Large commercial aircraft powered by hydrogen could be in the sky earlier than thought

Hydrogen electric propulsion technology could be scaled up more quickly than originally thought, enabling a new generation of sustainable aircraft – according to Max Brown, Vice-President of Technology at GKN Aerospace, a Hydrogen South West partner.

The demand for zero emission solutions to air travel has placed aviation on the cusp of its biggest transformation in decades. Hydrogen is expected to be at the heart of this new era, with both hydrogen combustion and hydrogen electric propulsion technologies critical to unlocking zero CO2 emissions. However, a significant challenge for both types of hydrogen propulsion is scalability – engineering systems with the performance, weight and hydrogen storage capacity to power larger, longer range aircraft.

Scaling hydrogen propulsion systems

GKN Aerospace leads the ATI supported hydrogen electric propulsion programme ‘H2GEAR’. While this began by targeting a 19-passenger hydrogen aircraft solution, the ambition has now shifted.

We found that efficiency of the electrical power distribution and electric motor were extremely important, and that more conventional fuel cell based propulsion systems would not be attractive for regional size aircraft and above. However, by using the on-board liquid hydrogen to cool our electrical system and motors, we gain substantial efficiency improvements, enabling us to reduce the on-board power generation, motor size and mass, as well as the mass of our distribution cables.

The H2GEAR team now has confidence that hydrogen electric systems could scale to aircraft with 96 passengers, and are presently studying the technology enablers for larger aircraft.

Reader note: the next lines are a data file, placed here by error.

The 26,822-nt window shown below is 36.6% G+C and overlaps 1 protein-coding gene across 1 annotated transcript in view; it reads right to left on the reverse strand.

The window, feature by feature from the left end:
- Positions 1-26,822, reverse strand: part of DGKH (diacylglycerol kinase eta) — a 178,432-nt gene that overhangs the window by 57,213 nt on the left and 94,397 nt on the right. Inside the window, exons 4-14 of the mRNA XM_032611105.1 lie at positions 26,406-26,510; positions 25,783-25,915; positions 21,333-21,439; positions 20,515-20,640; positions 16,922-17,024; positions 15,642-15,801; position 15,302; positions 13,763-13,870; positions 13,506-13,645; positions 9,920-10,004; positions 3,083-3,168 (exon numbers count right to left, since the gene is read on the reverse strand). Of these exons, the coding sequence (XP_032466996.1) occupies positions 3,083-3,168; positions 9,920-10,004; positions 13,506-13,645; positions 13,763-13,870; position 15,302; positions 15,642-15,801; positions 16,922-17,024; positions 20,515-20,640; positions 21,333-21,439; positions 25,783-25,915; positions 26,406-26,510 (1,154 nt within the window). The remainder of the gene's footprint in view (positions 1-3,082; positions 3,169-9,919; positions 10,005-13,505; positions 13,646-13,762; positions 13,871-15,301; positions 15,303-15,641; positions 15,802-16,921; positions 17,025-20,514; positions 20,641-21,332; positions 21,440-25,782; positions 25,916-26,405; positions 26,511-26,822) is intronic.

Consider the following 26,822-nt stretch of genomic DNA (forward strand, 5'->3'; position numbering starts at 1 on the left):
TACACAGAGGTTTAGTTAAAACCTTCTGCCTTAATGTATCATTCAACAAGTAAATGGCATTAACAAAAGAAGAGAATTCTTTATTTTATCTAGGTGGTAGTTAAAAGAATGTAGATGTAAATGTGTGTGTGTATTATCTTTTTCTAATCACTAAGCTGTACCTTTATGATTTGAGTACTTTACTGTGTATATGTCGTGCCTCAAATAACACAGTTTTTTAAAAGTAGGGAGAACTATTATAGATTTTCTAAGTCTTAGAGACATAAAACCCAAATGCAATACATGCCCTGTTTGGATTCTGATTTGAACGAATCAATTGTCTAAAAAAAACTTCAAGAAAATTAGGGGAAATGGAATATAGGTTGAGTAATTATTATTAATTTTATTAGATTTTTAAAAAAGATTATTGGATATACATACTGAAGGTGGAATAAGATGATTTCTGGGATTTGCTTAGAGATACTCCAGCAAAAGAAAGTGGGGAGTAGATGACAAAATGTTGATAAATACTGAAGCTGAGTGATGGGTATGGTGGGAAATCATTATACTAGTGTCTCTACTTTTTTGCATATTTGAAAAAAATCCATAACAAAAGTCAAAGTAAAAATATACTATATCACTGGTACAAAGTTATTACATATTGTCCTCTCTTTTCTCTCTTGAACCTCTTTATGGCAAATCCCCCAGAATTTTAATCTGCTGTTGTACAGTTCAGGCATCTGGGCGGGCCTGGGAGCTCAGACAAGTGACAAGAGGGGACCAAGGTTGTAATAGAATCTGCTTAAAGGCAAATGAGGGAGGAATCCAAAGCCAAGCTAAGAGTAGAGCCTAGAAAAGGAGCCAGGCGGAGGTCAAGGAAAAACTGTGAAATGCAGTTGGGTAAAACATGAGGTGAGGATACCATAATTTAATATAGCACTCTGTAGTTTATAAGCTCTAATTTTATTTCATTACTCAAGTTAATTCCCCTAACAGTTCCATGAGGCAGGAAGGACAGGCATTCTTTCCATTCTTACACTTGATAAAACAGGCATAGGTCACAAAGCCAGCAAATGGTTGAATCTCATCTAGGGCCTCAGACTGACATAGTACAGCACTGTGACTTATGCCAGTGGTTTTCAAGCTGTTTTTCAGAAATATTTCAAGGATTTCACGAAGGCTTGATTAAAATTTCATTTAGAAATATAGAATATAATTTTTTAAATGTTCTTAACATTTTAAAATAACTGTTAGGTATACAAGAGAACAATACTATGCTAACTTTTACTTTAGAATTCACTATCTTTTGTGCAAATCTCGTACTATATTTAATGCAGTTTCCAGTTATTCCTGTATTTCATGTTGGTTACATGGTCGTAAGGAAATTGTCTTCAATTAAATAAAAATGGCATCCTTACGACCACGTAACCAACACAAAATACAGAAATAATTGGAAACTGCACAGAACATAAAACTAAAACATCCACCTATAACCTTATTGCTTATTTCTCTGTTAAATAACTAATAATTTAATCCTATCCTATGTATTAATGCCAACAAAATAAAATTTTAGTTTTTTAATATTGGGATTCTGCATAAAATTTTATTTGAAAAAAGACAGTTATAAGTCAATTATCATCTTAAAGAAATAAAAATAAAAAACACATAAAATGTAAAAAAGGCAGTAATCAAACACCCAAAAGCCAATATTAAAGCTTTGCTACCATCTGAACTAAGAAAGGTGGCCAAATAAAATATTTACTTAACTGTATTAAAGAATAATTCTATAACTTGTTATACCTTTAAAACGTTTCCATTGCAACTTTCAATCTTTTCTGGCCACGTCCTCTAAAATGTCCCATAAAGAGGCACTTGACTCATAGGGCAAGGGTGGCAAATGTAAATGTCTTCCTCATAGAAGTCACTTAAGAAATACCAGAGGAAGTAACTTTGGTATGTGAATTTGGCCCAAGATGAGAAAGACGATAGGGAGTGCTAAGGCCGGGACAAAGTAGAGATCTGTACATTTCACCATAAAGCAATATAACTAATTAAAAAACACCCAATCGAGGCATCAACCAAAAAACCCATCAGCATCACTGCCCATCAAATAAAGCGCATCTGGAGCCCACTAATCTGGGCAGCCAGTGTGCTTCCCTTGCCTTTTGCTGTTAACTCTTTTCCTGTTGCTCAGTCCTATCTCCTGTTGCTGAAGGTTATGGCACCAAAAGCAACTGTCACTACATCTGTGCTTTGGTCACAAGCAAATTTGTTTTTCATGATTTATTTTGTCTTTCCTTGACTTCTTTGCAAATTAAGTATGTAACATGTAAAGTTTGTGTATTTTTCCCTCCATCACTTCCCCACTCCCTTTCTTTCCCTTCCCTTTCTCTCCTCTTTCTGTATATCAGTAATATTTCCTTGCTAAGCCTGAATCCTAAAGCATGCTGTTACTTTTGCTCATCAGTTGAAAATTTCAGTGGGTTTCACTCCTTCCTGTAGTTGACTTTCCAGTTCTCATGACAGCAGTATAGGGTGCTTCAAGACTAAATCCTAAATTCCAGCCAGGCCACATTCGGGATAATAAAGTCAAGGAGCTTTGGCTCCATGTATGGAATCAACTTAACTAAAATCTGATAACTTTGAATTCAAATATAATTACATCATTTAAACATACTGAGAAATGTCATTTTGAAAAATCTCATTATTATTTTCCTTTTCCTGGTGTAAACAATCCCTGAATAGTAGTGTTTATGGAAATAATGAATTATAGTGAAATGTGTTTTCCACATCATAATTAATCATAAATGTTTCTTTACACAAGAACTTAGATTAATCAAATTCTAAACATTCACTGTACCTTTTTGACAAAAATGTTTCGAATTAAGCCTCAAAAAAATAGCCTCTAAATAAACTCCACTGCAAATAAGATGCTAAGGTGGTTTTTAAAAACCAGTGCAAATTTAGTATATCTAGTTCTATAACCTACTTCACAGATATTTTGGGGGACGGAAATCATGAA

The benefits of cooling

Thermal management – dealing with waste heat from the fuel cells and due to losses in the electrical system – is a major hurdle for developers in this space. The GKN Aerospace system cools various elements of the power distribution and motor systems to less than -200 degrees, which offers significant benefits in the overall operational efficiency of that system, thereby reducing waste heat. This approach means electricity could be distributed at a lower voltage, and through conductors at least 50 times lower in mass than would otherwise be required.

Hydrogen South West

H2GEAR is on track to deliver a ground-based demonstration of a scalable hydrogen electric propulsion system by the end of 2025, with the aim of entry into service on regional platforms in the early 2030s. The headquarters of this industry-leading work is GKN Aerospace’s £32M Global Technology Centre in Bristol, in the heart of the UK’s South West.

However, while H2GEAR is truly ground-breaking, no single company or project will be enough to achieve the UK’s net zero goals. This is why GKN Aerospace has joined forces with other major companies in the region to form Hydrogen South West – a cross-sector partnership which aims to act as a catalyst to create a hydrogen infrastructure ecosystem in the South West. Collaboration such as this is essential for the UK to succeed, and for aerospace to secure hydrogen supply at airports.

World leader in hydrogen development

The South West is home to the world’s leading aerospace cluster, outside of the United States, and provides 100,000 jobs and around £7 billion to the UK economy.

Becoming an early adopter of hydrogen aircraft will encapsulate Hydrogen South West’s ambition and go a long way to mark the South West, and the UK, as a world leader in hydrogen development.

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Max Brown, Vice-President of Technology at GKN Aerospace,